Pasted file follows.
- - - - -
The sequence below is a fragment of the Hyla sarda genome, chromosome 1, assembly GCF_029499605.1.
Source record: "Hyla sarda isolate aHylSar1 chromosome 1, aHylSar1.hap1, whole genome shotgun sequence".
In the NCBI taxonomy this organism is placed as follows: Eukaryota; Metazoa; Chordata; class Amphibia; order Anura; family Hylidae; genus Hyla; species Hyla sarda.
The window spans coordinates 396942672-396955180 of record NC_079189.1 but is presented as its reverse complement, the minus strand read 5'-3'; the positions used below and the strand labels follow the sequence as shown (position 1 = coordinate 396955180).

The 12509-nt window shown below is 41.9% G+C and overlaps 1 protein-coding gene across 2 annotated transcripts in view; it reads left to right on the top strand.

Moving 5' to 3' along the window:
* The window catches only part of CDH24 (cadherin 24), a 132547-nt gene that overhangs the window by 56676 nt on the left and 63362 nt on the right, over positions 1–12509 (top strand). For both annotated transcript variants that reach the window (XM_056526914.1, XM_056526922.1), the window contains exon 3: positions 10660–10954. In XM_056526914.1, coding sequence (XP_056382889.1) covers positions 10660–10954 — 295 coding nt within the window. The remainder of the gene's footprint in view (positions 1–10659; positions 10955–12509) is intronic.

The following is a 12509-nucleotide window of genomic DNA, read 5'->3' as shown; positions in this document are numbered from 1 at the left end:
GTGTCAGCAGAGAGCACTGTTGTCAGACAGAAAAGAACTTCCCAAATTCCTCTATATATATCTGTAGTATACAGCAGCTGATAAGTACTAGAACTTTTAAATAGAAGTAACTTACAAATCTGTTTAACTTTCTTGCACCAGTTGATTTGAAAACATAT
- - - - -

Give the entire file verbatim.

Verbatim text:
The sequence below is a fragment of the Hyla sarda genome, chromosome 1, assembly GCF_029499605.1.
Source record: "Hyla sarda isolate aHylSar1 chromosome 1, aHylSar1.hap1, whole genome shotgun sequence".
In the NCBI taxonomy this organism is placed as follows: Eukaryota; Metazoa; Chordata; class Amphibia; order Anura; family Hylidae; genus Hyla; species Hyla sarda.
The window spans coordinates 396942672-396955180 of record NC_079189.1 but is presented as its reverse complement, the minus strand read 5'-3'; the positions used below and the strand labels follow the sequence as shown (position 1 = coordinate 396955180).

The 12509-nt window shown below is 41.9% G+C and overlaps 1 protein-coding gene across 2 annotated transcripts in view; it reads left to right on the top strand.

Moving 5' to 3' along the window:
* The window catches only part of CDH24 (cadherin 24), a 132547-nt gene that overhangs the window by 56676 nt on the left and 63362 nt on the right, over positions 1–12509 (top strand). For both annotated transcript variants that reach the window (XM_056526914.1, XM_056526922.1), the window contains exon 3: positions 10660–10954. In XM_056526914.1, coding sequence (XP_056382889.1) covers positions 10660–10954 — 295 coding nt within the window. The remainder of the gene's footprint in view (positions 1–10659; positions 10955–12509) is intronic.

The following is a 12509-nucleotide window of genomic DNA, read 5'->3' as shown; positions in this document are numbered from 1 at the left end:
GTGTCAGCAGAGAGCACTGTTGTCAGACAGAAAAGAACTTCCCAAATTCCTCTATATATATCTGTAGTATACAGCAGCTGATAAGTACTAGAACTTTTAAATAGAAGTAACTTACAAATCTGTTTAACTTTCTTGCACCAGTTGATTTGAAAACATAT